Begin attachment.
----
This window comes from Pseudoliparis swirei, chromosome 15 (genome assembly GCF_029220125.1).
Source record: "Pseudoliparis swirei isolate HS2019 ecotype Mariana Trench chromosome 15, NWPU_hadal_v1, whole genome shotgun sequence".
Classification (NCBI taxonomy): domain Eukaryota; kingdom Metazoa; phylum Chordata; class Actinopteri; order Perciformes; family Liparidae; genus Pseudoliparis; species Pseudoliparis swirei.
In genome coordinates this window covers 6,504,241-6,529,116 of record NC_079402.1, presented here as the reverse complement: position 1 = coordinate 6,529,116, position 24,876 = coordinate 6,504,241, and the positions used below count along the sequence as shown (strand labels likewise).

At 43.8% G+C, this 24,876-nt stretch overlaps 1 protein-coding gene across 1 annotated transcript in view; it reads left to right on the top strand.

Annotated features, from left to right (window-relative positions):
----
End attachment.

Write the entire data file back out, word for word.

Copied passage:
This window comes from Pseudoliparis swirei, chromosome 15 (genome assembly GCF_029220125.1).
Source record: "Pseudoliparis swirei isolate HS2019 ecotype Mariana Trench chromosome 15, NWPU_hadal_v1, whole genome shotgun sequence".
Classification (NCBI taxonomy): domain Eukaryota; kingdom Metazoa; phylum Chordata; class Actinopteri; order Perciformes; family Liparidae; genus Pseudoliparis; species Pseudoliparis swirei.
In genome coordinates this window covers 6,504,241-6,529,116 of record NC_079402.1, presented here as the reverse complement: position 1 = coordinate 6,529,116, position 24,876 = coordinate 6,504,241, and the positions used below count along the sequence as shown (strand labels likewise).

At 43.8% G+C, this 24,876-nt stretch overlaps 1 protein-coding gene across 1 annotated transcript in view; it reads left to right on the top strand.

Annotated features, from left to right (window-relative positions):